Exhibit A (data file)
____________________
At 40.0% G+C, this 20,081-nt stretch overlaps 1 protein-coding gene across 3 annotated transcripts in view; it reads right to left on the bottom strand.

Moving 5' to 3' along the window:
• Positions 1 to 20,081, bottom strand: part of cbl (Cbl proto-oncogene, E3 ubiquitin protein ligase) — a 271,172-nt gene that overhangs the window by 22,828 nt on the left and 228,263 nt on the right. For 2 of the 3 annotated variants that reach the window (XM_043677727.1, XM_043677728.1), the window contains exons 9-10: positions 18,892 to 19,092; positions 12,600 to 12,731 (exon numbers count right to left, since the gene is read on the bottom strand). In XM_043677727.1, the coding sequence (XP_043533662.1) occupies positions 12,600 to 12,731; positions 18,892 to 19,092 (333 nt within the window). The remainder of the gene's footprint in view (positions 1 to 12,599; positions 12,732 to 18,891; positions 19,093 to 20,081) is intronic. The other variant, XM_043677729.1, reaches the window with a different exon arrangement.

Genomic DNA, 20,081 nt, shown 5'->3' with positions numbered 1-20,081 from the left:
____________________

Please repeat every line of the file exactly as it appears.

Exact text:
At 40.0% G+C, this 20,081-nt stretch overlaps 1 protein-coding gene across 3 annotated transcripts in view; it reads right to left on the bottom strand.

Moving 5' to 3' along the window:
• Positions 1 to 20,081, bottom strand: part of cbl (Cbl proto-oncogene, E3 ubiquitin protein ligase) — a 271,172-nt gene that overhangs the window by 22,828 nt on the left and 228,263 nt on the right. For 2 of the 3 annotated variants that reach the window (XM_043677727.1, XM_043677728.1), the window contains exons 9-10: positions 18,892 to 19,092; positions 12,600 to 12,731 (exon numbers count right to left, since the gene is read on the bottom strand). In XM_043677727.1, the coding sequence (XP_043533662.1) occupies positions 12,600 to 12,731; positions 18,892 to 19,092 (333 nt within the window). The remainder of the gene's footprint in view (positions 1 to 12,599; positions 12,732 to 18,891; positions 19,093 to 20,081) is intronic. The other variant, XM_043677729.1, reaches the window with a different exon arrangement.

Genomic DNA, 20,081 nt, shown 5'->3' with positions numbered 1-20,081 from the left: